DZ: I graduated from the University of Singapore with a BA in Economics and Geography in 1965 and, upon graduation, was appointed into the Malaysian Administrative and Diplomatic Service (PTD). I was posted to Negeri Sembilan as Private Secretary to the Menteri Besar. This was followed by the appointment as the Assistant Commissioner of Land and Mines, Assistant State Secretary and Secretary to the Legislative Council until 1969. From 1970 until 1982, I served in Dakar, Washington D.C., Bangkok and Medan. I was the First Secretary at the Malaysian Embassy in Washington D.C., U.S.A., Counselor and Permanent Representative to ESCAP in the Malaysian Embassy in Bangkok, Thailand, and the Consul-General at the Malaysian Consulate in Medan, Indonesia.  During the same period, while in Malaysia, he held the post of Principal Assistant Secretary (Inspectorate), Ministry of Foreign Affairs. From 1982 and, until 1987, served as the Under Secretary for the Scholarships Division and the External Affairs Division in the Ministry of Education.  From 1987 to 1993 was the Under Secretary for the Defence Industry Division and the Development Division in the Ministry of Defence.  Then, from mid-1993 to 1996, was seconded as the Director-General of the Malaysian Timber Industry Board (MTIB). I married Tan Sri Nuraizah Abdul Hamid in 1972 and have three children. I retired from the civil service in 1996.

SSD: MAU has for more then a decade being in the press for the wrong reasons. How can you change the perception?

DZ: Perceptions can be changed if transparency is practiced. That is where I believe that my years in civil service will help me administer MAU better. But mind you it will take a huge effort and it will be the collective responsibility of all those associated with the sport. No one person can lay claim to better MAU and I surely do not intend to work for accolades but rather depend on the notion of shared responsibility.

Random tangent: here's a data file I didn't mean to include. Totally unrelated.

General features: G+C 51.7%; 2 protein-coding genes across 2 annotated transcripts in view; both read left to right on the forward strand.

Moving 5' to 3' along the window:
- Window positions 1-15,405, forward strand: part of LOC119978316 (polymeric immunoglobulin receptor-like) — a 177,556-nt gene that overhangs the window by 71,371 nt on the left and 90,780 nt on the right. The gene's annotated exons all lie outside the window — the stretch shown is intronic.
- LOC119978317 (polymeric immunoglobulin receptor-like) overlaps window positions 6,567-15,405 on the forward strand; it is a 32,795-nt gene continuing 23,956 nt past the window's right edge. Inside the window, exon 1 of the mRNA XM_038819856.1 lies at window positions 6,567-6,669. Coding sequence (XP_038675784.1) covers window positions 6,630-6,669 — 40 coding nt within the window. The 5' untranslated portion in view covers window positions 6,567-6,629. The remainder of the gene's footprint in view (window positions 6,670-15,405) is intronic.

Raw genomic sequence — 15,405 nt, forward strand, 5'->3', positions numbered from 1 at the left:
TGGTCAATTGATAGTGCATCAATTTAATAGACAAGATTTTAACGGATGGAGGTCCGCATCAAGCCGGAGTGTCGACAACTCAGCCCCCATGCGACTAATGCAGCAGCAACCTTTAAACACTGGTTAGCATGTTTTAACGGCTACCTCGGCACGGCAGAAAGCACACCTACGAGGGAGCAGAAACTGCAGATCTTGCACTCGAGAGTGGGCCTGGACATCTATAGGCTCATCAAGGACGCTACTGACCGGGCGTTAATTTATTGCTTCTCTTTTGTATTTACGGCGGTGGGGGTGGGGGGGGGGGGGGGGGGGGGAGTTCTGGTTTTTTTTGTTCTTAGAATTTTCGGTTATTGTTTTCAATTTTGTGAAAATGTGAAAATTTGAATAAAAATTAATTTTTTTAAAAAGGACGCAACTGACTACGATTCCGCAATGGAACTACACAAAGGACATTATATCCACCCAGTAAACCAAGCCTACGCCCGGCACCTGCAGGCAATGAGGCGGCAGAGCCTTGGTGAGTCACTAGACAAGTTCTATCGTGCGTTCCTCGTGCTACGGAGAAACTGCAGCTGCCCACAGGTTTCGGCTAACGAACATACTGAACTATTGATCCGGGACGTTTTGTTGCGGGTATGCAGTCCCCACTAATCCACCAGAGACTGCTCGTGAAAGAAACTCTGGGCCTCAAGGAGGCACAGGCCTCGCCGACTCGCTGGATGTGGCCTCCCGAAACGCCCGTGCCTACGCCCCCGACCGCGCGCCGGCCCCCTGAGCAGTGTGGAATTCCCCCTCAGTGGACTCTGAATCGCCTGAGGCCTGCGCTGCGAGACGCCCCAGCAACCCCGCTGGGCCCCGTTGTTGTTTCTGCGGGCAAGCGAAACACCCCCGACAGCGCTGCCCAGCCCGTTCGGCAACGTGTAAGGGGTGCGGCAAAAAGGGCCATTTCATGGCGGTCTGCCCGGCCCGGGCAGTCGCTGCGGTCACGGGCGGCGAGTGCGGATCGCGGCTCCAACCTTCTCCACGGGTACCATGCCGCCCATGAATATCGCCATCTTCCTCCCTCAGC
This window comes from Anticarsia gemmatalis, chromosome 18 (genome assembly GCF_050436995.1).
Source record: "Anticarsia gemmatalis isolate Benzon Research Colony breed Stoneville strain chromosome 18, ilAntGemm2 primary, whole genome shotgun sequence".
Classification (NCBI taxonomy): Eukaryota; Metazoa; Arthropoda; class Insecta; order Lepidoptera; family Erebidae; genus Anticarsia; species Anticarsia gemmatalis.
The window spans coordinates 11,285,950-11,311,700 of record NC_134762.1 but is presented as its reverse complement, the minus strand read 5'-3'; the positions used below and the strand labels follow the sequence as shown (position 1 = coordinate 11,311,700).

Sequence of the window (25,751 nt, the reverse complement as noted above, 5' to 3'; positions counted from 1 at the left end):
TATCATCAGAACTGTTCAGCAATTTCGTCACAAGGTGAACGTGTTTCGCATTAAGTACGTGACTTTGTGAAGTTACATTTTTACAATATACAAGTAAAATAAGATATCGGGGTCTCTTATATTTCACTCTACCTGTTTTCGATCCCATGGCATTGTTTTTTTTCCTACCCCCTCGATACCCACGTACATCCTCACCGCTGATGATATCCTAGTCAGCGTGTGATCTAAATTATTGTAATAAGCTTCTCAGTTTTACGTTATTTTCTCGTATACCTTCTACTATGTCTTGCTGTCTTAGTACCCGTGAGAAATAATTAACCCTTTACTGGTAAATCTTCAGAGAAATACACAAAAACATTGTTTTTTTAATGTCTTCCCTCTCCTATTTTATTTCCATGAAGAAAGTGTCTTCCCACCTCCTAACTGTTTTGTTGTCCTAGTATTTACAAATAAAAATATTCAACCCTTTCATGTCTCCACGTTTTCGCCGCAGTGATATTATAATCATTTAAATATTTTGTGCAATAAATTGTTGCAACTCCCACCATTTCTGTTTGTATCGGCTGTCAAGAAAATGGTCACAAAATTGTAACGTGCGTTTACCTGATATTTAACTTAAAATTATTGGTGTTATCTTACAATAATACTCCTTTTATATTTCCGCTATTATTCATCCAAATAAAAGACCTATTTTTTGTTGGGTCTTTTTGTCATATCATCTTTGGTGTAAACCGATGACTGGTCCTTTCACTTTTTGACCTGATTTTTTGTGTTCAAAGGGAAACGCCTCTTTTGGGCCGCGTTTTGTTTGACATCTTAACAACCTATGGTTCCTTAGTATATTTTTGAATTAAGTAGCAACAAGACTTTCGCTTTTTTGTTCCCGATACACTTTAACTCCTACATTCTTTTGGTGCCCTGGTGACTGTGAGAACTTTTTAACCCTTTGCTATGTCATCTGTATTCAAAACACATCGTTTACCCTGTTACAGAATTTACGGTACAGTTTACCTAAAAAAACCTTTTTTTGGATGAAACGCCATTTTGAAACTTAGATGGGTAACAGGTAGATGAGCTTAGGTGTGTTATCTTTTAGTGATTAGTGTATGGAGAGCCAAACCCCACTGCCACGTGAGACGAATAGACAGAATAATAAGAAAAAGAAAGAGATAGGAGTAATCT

SSD: The stigma of the alleged doping incident will continue to haunt MAU in the years to come. Had you been in the position earlier, would you have handled things differently?
DZ: One thing is certain, that both in the sports and the country’s laws there are laws to punish doping/drug offenders. I believe that we need to respect the law and let nature take its course. Those who are guilty ought to face punishment in accordance with the laid out regulations. 

SSD: Everyone seems to offer a remedy for athletics without being able to pinpoint where actually we went wrong in the first place. Your diagnosis and prognosis of the current development imbalance?
DZ: That is so true as I have been reading and been told about the state of affairs in athletics, all the negative things but without any concrete solution. When I decided to offer myself as a candidate for the presidency, I already have a plan on how to go about improving things. But as I stated it is not something etched in stone and maybe others have better suggestions and can offer solutions. So I am practicing an open door policy, write to me, come see me in the office as anyone with suggestions to help the sport will be welcomed. We owe it to our nation to correct any flaws and improve sports, in this case athletics.

SSD: Administration of MAU is also under question as a strong administration reflects the ability of an association. Any changes in store?
DZ: I am a firm believer that employees should serve the government of the day – without fear or favour. Thus what I want is for employees, be it office staff or coaches to be apolitical, not to have any hidden agenda or serve any personalities but the sport itself. Changes are inevitable in any organisation but to what degree it is left to be seen.

SSD: How will you see MAU say in two years from now?
DZ: We have a tendency to judge success with the number of medals won rather then having a system in place that will eventually bear fruit. That is why I want to appeal to all, be it fans, media and officials as well as athletes to judge us on a wider perspective and not just medals. Athletics needs a revamp and it might take time to regain our lost glory. Two years may not be sufficient but I promise to do my level best to improve or better the image of MAU and try to achieve the desired results with the assistance of the fraternity.